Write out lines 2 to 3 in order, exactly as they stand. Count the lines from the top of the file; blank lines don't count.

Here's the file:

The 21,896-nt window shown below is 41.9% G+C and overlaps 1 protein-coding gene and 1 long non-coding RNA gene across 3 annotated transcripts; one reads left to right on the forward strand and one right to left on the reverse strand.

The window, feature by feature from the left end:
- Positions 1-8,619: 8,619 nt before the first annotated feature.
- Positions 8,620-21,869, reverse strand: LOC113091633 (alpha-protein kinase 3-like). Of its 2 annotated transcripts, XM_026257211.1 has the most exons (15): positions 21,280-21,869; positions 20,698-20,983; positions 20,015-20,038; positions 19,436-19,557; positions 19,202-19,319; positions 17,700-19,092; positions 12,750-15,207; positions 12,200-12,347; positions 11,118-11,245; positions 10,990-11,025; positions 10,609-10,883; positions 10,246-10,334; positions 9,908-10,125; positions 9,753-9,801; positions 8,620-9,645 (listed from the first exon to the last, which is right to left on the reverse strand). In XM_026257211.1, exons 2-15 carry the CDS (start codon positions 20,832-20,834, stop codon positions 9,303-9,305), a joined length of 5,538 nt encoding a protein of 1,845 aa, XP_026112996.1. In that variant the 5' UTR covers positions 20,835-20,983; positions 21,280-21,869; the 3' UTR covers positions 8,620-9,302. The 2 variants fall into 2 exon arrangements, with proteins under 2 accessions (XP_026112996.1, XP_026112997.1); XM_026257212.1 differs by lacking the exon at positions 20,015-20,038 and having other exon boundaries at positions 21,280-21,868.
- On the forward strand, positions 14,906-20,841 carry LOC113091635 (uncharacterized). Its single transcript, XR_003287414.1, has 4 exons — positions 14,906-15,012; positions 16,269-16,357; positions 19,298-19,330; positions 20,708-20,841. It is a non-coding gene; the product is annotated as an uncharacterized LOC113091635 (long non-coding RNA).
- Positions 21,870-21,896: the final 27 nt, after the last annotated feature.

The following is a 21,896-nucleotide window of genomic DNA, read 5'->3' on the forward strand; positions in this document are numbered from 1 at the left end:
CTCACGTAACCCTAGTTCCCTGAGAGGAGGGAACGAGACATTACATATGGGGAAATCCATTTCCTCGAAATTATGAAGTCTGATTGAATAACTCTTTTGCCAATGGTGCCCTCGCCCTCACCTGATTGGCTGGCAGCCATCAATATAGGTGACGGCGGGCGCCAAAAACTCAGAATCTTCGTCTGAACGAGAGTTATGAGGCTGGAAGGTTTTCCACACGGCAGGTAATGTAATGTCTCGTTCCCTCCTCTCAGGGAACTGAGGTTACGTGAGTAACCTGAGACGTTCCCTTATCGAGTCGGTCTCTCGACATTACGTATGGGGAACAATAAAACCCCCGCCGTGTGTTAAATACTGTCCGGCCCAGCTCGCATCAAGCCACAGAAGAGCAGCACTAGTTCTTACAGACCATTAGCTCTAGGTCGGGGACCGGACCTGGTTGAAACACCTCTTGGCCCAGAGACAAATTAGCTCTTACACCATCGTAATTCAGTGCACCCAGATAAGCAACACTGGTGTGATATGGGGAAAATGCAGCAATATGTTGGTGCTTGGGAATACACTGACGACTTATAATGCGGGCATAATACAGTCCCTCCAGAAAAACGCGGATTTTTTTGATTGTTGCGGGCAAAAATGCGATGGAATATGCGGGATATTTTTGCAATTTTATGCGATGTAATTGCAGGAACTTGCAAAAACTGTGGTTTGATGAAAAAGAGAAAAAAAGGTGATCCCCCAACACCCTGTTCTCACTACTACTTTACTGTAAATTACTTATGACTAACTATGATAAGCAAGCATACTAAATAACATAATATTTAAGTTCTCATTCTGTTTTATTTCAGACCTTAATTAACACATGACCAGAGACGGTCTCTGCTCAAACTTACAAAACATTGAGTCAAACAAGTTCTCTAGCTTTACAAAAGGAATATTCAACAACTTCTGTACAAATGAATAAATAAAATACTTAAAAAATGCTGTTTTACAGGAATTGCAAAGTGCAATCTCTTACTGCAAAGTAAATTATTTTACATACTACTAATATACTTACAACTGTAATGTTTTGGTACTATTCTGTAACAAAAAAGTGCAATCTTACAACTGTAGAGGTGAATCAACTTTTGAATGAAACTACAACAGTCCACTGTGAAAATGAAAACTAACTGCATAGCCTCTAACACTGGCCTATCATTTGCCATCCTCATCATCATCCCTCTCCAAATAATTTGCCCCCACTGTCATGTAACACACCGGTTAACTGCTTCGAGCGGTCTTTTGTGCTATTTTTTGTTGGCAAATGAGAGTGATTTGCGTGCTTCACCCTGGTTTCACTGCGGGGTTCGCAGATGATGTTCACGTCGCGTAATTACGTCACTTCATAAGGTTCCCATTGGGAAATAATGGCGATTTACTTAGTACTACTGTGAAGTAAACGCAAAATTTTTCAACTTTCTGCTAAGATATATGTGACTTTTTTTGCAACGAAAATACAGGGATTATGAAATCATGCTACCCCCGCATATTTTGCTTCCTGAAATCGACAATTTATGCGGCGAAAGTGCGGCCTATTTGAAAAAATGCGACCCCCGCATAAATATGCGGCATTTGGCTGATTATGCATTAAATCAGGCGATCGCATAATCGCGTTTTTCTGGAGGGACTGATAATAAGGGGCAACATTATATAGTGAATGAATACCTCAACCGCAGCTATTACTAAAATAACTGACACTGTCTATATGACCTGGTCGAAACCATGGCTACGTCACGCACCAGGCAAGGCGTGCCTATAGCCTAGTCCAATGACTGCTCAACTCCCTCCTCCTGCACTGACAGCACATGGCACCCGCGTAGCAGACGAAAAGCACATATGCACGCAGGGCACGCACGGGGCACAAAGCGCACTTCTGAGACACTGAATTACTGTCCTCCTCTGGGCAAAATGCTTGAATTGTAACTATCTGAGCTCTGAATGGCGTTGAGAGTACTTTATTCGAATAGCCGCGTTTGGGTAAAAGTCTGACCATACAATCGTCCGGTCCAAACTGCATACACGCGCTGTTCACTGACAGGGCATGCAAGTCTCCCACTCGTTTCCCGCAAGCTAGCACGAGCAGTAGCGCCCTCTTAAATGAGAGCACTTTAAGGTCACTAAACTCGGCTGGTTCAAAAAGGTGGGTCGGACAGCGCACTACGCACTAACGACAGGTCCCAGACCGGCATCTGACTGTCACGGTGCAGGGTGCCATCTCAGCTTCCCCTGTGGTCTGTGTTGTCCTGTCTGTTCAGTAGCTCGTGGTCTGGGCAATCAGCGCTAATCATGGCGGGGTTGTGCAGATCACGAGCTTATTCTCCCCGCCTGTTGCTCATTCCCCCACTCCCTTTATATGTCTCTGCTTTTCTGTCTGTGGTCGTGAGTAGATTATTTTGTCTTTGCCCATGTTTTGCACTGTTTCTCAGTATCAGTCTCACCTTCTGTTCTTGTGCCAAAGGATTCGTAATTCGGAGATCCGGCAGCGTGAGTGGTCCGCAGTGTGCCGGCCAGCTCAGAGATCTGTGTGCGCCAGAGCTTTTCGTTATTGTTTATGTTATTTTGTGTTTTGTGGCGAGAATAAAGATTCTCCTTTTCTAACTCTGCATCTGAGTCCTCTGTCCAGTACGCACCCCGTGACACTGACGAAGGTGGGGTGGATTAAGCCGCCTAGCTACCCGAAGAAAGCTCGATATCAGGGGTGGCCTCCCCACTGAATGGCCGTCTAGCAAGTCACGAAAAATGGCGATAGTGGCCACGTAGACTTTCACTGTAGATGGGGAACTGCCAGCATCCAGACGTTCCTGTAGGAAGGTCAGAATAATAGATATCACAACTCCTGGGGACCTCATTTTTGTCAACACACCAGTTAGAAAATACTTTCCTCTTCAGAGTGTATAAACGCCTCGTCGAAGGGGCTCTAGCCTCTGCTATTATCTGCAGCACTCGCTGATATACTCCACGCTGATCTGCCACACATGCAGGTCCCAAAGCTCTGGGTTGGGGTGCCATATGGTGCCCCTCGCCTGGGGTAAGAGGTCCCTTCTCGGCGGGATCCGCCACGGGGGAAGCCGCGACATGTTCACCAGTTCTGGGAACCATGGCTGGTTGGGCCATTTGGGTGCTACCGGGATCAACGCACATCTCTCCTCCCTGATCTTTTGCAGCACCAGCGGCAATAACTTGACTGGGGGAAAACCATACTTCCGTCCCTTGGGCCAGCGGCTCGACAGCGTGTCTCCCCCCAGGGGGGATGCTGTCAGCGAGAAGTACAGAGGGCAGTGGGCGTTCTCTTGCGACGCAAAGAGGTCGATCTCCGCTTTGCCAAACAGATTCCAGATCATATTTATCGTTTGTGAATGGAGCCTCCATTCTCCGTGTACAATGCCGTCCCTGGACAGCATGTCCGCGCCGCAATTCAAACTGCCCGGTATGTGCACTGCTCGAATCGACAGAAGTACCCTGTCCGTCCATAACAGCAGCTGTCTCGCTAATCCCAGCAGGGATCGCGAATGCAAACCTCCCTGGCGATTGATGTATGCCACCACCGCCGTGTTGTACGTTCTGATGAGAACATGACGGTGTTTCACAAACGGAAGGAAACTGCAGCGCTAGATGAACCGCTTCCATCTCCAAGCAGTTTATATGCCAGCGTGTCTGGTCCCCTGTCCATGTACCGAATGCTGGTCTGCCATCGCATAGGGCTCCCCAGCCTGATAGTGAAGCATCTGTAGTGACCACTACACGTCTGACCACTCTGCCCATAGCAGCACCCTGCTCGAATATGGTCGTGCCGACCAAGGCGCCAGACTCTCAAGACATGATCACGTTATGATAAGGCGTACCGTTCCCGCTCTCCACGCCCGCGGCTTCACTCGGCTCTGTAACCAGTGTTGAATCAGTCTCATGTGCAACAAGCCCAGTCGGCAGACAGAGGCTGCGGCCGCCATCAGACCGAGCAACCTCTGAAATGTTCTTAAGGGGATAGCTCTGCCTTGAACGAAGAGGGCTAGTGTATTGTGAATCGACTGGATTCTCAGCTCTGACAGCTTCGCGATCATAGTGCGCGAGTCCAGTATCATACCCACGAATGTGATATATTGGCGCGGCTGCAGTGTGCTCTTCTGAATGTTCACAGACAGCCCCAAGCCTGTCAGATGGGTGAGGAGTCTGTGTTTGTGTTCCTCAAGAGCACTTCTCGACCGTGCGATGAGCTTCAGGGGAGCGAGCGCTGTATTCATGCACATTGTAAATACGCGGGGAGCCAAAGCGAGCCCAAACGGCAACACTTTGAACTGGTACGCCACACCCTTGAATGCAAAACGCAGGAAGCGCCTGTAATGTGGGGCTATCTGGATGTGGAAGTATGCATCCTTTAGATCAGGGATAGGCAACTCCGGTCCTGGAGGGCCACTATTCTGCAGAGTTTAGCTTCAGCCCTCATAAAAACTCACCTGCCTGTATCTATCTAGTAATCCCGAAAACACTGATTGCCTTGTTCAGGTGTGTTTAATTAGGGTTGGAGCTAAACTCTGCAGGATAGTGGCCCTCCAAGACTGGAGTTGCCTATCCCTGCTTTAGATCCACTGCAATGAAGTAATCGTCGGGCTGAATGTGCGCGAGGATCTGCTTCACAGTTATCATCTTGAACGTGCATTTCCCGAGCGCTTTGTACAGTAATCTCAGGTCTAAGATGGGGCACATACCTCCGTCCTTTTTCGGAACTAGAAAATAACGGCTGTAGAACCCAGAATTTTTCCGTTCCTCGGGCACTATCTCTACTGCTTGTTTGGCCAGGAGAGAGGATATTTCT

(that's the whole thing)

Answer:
The window, feature by feature from the left end:
- Positions 1-8,619: 8,619 nt before the first annotated feature.